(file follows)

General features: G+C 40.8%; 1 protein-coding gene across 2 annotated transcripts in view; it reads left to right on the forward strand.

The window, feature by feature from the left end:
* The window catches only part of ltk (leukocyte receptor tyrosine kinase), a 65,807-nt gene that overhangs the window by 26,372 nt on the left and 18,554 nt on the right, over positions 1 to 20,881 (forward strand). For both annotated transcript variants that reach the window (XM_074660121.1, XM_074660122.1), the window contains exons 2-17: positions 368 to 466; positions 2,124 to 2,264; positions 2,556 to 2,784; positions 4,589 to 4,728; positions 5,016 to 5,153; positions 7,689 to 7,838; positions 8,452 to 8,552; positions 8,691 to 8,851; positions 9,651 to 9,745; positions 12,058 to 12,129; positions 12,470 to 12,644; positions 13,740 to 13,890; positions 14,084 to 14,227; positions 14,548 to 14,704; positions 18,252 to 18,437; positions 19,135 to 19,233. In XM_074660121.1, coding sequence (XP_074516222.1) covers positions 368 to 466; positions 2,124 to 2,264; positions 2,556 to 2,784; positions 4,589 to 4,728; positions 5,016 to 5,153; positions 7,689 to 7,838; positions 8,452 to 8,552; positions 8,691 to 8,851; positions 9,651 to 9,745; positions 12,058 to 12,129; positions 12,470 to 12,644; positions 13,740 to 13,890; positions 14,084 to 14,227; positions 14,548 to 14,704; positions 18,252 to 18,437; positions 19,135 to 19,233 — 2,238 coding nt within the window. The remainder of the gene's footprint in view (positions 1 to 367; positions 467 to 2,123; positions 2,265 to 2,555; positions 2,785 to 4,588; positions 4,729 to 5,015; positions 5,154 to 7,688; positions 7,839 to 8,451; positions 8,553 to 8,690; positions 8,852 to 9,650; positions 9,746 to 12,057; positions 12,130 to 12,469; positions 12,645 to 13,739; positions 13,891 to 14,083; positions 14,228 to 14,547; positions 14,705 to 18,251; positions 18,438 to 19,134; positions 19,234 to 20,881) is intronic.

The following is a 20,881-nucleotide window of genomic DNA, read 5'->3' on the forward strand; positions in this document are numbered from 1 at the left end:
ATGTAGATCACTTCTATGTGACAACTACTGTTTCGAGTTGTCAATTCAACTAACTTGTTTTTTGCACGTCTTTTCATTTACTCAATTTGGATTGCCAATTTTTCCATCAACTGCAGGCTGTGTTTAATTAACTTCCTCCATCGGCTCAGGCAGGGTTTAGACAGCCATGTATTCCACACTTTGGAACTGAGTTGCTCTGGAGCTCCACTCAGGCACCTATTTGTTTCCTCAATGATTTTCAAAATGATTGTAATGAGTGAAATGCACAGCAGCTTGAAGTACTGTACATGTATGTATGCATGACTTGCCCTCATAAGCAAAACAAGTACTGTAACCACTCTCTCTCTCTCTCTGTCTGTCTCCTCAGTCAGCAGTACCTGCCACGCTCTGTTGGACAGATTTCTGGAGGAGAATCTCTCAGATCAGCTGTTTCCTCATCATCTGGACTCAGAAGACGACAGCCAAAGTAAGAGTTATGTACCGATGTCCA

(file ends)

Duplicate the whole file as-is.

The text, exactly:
General features: G+C 40.8%; 1 protein-coding gene across 2 annotated transcripts in view; it reads left to right on the forward strand.

The window, feature by feature from the left end:
* The window catches only part of ltk (leukocyte receptor tyrosine kinase), a 65,807-nt gene that overhangs the window by 26,372 nt on the left and 18,554 nt on the right, over positions 1 to 20,881 (forward strand). For both annotated transcript variants that reach the window (XM_074660121.1, XM_074660122.1), the window contains exons 2-17: positions 368 to 466; positions 2,124 to 2,264; positions 2,556 to 2,784; positions 4,589 to 4,728; positions 5,016 to 5,153; positions 7,689 to 7,838; positions 8,452 to 8,552; positions 8,691 to 8,851; positions 9,651 to 9,745; positions 12,058 to 12,129; positions 12,470 to 12,644; positions 13,740 to 13,890; positions 14,084 to 14,227; positions 14,548 to 14,704; positions 18,252 to 18,437; positions 19,135 to 19,233. In XM_074660121.1, coding sequence (XP_074516222.1) covers positions 368 to 466; positions 2,124 to 2,264; positions 2,556 to 2,784; positions 4,589 to 4,728; positions 5,016 to 5,153; positions 7,689 to 7,838; positions 8,452 to 8,552; positions 8,691 to 8,851; positions 9,651 to 9,745; positions 12,058 to 12,129; positions 12,470 to 12,644; positions 13,740 to 13,890; positions 14,084 to 14,227; positions 14,548 to 14,704; positions 18,252 to 18,437; positions 19,135 to 19,233 — 2,238 coding nt within the window. The remainder of the gene's footprint in view (positions 1 to 367; positions 467 to 2,123; positions 2,265 to 2,555; positions 2,785 to 4,588; positions 4,729 to 5,015; positions 5,154 to 7,688; positions 7,839 to 8,451; positions 8,553 to 8,690; positions 8,852 to 9,650; positions 9,746 to 12,057; positions 12,130 to 12,469; positions 12,645 to 13,739; positions 13,891 to 14,083; positions 14,228 to 14,547; positions 14,705 to 18,251; positions 18,438 to 19,134; positions 19,234 to 20,881) is intronic.

The following is a 20,881-nucleotide window of genomic DNA, read 5'->3' on the forward strand; positions in this document are numbered from 1 at the left end:
ATGTAGATCACTTCTATGTGACAACTACTGTTTCGAGTTGTCAATTCAACTAACTTGTTTTTTGCACGTCTTTTCATTTACTCAATTTGGATTGCCAATTTTTCCATCAACTGCAGGCTGTGTTTAATTAACTTCCTCCATCGGCTCAGGCAGGGTTTAGACAGCCATGTATTCCACACTTTGGAACTGAGTTGCTCTGGAGCTCCACTCAGGCACCTATTTGTTTCCTCAATGATTTTCAAAATGATTGTAATGAGTGAAATGCACAGCAGCTTGAAGTACTGTACATGTATGTATGCATGACTTGCCCTCATAAGCAAAACAAGTACTGTAACCACTCTCTCTCTCTCTCTGTCTGTCTCCTCAGTCAGCAGTACCTGCCACGCTCTGTTGGACAGATTTCTGGAGGAGAATCTCTCAGATCAGCTGTTTCCTCATCATCTGGACTCAGAAGACGACAGCCAAAGTAAGAGTTATGTACCGATGTCCA